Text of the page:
bin/108547: top allows local denial of service attack
bde at zeta.org.au
Wed Jan 31 18:10:26 UTC 2007
The following reply was made to PR bin/108547; it has been noted by GNATS.
From: Bruce Evans <bde at zeta.org.au>
To: "Dr. Markus Waldeck" <waldeck at gmx.de>
Cc: freebsd-gnats-submit at freebsd.org, freebsd-bugs at freebsd.org
Subject: Re: bin/108547: top allows local denial of service attack
Date: Thu, 1 Feb 2007 05:06:15 +1100 (EST)
On Tue, 30 Jan 2007, Dr. Markus Waldeck wrote:
> An unprivileged user could waste all CPU time by setting a low delay value in top (interactive or via -s).
An unprivileged user can waste all CPU time using almost any program. This
might matter for set[ug]id ones, but top isn't set*id under FreeBSD.
> Is there any possibility to deactivate this functionality without recompilation?
I would have thought that the possibility of making this mistake was
too small for it to happen, but the mistake of not allowing a delay
of 0 has already been made. Neither restriction is needed. The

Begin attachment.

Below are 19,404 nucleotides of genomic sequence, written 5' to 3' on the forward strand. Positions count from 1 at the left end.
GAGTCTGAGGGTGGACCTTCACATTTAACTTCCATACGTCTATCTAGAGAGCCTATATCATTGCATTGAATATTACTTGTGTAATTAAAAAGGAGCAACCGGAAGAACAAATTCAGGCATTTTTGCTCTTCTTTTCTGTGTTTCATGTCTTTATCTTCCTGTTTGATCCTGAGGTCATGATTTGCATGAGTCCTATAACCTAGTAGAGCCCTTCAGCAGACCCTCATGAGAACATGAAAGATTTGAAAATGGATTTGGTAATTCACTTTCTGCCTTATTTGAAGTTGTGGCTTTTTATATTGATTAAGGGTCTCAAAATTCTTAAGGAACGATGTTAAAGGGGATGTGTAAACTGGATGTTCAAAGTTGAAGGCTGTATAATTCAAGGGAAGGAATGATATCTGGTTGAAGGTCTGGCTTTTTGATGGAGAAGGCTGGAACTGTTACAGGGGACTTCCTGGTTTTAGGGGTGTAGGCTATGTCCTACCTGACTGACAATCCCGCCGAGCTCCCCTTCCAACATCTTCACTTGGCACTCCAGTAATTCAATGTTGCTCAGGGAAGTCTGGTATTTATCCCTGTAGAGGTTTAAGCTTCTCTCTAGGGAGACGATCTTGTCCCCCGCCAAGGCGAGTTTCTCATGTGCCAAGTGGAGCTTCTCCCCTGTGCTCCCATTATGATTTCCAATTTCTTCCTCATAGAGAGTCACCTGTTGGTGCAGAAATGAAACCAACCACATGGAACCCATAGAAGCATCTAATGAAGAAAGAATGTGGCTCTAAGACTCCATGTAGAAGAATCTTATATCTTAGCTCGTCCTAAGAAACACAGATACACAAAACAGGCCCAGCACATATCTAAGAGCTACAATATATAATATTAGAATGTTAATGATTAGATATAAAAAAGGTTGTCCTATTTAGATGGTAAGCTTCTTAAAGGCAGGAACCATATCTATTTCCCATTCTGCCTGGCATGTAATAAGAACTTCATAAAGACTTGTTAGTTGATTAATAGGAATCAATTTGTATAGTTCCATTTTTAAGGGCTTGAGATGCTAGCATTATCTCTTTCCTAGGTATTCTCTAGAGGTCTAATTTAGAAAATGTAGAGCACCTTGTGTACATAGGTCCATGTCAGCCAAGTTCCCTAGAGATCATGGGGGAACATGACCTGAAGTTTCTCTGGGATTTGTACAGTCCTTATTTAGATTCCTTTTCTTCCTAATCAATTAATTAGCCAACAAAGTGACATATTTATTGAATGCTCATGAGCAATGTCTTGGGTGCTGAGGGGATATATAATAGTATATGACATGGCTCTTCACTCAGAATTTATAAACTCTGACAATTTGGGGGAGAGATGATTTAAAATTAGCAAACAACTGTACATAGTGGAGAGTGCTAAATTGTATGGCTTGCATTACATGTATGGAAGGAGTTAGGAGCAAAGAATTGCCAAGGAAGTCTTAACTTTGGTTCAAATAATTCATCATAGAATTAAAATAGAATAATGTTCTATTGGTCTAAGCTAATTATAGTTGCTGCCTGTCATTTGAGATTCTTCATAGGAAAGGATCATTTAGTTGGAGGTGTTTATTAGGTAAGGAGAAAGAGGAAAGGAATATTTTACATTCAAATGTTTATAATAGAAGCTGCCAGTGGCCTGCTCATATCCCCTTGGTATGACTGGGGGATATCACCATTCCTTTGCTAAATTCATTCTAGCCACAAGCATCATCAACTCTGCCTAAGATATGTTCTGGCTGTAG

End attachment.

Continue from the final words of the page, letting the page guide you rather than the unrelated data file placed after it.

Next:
latter restriction is close to being not even wrong, since it is easy
to work around using "while :; do top; done | cat". (This differs
from top -s 0 mainly in not printing the "CPU states" line. It also
has formatting bugs, so the null filter (cat) isn't quite enough to
give the same display as top -s 0.) To actually be wrong, top would
have to ensure that it runs for at least its minumum interval, so that
top in a loop is rate limited. Non-interactive top for non-DOS purposes
would then be broken. Fortunately, top can't ensure this, since it
can be SIGKILLed. All it can do is subtract more value by not displaying
anything until after it has run for its minimum interval (instead of
displaying something and then sleeping), so that anyone who SIGKILLs
it gets nothing.
> There are other top implementations that use a "secure mode" configuration
> which avoids the setting of the delay value for unprivileged users.
Maybe they are worried about it being set*id. I think most set*id programs
don't actually handle this. E.g., ping(8) doesn't -- "ping -c1" in a loop
works around ping's limits on -f and its interval. This actually matters,
since ping can be used for remote DOS. Fix: ensure that ping runs for at
least its minimum interval. I think most setuid programs with resource
limits need to do something like:
setuid() to drop the user's real ids (until here, can be SIGKILLed by user)
delay for an interval before exiting or using resource again
ping does most of this already.
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